Why were three specific utensils that were used in the Holy Temple singled out for a very difficult, tedious task? What do they represent?
This week’s Torah portion is “Beha’alotcha” (Numbers 8:1 – 12:17), and in it we read about the special trumpets that were used in the Holy Temple for various purposes.
The trumpets were one of three utensils in the Holy Temple that had to be made entirely out of a solid block of gold. It was not permitted to make the different components separately and then combine them into one unit. They had to be made “the hard way.”
There were two other utensils that also had this mysterious requirement to be made from to be fully fashioned from a single block of gold: the Cherubim, those angel-like statues with children’s faces that were place on the Holy Ark, and the Menorah, the seven-branched candelabra that is now the emblem of the State of Israel.
Making a Menorah out of a single block of gold must have been the most difficult challenge. Can you imagine having to make a Menorah, complete with its seven branches, from a single block of gold, with no option whatsoever to make the task easier?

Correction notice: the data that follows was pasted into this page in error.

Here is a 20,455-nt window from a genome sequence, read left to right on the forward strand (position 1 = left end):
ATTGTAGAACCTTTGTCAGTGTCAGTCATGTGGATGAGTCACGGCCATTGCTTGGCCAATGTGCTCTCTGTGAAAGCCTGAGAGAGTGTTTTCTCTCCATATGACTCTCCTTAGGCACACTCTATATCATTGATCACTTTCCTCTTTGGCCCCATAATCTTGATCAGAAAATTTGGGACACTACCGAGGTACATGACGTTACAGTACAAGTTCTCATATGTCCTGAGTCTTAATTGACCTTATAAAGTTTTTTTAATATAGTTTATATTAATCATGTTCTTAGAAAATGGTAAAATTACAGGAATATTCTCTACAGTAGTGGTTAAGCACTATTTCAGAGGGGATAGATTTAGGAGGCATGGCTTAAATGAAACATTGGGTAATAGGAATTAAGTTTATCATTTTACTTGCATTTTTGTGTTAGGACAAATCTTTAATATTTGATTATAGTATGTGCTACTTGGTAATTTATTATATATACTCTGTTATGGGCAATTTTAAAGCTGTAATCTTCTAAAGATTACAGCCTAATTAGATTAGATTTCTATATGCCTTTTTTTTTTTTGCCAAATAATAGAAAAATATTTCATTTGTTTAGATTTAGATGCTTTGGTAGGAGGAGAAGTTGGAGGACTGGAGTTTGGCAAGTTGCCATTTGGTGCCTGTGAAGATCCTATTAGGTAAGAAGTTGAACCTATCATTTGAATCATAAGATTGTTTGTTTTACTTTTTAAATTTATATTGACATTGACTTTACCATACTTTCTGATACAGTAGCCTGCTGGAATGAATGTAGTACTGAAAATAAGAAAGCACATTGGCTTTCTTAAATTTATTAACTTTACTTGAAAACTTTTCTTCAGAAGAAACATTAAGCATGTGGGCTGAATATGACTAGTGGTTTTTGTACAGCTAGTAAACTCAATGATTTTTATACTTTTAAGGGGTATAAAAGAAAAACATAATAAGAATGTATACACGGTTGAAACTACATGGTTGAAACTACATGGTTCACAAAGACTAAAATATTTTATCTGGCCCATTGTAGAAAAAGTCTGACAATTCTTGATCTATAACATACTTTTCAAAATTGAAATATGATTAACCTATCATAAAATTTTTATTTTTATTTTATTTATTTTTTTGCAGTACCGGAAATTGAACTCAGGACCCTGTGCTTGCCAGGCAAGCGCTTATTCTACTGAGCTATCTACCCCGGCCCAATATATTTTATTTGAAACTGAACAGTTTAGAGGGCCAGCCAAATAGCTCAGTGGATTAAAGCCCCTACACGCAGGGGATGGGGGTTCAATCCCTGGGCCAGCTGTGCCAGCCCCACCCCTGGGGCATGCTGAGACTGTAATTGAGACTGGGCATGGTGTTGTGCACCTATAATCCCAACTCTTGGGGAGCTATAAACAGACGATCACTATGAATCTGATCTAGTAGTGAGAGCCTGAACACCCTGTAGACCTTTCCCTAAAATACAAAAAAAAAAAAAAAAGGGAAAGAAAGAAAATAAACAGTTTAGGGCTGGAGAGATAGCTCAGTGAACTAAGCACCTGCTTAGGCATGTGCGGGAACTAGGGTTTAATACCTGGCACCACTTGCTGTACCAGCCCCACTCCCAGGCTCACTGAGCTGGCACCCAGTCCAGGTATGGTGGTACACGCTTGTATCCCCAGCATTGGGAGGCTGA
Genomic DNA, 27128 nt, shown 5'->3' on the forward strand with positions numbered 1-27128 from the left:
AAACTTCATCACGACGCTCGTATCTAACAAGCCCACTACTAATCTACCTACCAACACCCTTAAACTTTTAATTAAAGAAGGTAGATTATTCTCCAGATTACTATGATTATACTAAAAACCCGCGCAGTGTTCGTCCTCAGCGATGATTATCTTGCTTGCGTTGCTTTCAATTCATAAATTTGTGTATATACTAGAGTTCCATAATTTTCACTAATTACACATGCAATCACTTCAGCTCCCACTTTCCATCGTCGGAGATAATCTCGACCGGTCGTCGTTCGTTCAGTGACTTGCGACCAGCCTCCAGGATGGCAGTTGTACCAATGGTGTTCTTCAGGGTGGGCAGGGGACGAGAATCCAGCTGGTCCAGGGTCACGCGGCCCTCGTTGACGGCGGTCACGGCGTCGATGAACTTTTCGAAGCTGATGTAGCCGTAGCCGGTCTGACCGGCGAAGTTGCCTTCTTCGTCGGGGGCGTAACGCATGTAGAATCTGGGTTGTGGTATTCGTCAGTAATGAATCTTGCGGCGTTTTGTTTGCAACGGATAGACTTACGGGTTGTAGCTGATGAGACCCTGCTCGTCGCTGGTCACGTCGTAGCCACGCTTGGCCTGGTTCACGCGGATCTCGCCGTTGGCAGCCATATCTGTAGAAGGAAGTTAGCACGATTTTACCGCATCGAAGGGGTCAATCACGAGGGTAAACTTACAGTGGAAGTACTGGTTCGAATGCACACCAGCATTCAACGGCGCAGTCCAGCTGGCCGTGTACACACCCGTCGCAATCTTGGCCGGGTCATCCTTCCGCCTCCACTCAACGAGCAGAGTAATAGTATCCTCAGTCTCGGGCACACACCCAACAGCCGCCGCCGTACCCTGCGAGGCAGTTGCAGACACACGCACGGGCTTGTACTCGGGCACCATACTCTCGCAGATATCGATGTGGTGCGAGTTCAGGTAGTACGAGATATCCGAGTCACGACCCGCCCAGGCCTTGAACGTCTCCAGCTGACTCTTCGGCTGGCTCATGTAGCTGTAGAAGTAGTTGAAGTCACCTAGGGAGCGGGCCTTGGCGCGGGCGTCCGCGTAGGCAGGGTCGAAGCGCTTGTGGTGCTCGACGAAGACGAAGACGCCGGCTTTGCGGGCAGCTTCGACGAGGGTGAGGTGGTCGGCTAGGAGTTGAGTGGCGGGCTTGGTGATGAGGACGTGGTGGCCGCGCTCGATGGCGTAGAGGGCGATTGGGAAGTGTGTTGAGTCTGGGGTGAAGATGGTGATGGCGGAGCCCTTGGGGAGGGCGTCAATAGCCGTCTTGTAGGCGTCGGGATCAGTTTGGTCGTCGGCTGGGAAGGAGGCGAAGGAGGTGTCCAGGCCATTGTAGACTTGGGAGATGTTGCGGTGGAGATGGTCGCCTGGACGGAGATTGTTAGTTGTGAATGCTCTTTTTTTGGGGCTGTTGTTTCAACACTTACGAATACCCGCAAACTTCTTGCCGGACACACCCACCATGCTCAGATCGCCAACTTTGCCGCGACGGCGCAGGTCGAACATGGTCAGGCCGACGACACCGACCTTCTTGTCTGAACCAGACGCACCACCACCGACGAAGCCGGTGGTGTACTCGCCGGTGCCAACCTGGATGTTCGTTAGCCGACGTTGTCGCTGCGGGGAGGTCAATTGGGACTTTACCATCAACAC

The question is asked: Why were these three utensils singled out for such a complicated, tedious task?
It is explained that they symbolize three important tasks in everyday life for which there are no shortcuts. They can be accomplished only through hard work and determination.
The Menorah represents the Torah – and Torah study. There are no shortcuts to becoming a Torah scholar. It takes hard work. Page by page. Book by book. Day after day. Review, review, review.
The trumpets represent leadership. It’s not easy to be a leader, especially in the Jewish community. (Just ask Moses!) To be a good leader takes hard work and patience.
Finally, the Cherubim, with their child-like faces, represent parenting and raising children. Needless to say, there are no shortcuts to raising children. Every day, for two-to-three decades, parents have to deal with a myriad of issues concerning their children, including the teenage years. Parenting can only be done the hard way.
And there you have it. Three utensils from the Holy Temple that had to be made ‘the hard way’ symbolize three accomplishments in life that can also only be achieved ‘the hard way.’
By: Rabbi Ari Enkin, Rabbinic Director, United with Israel
For more insights by Rabbi Enkin on this week’s Torah portion, click on the links below.
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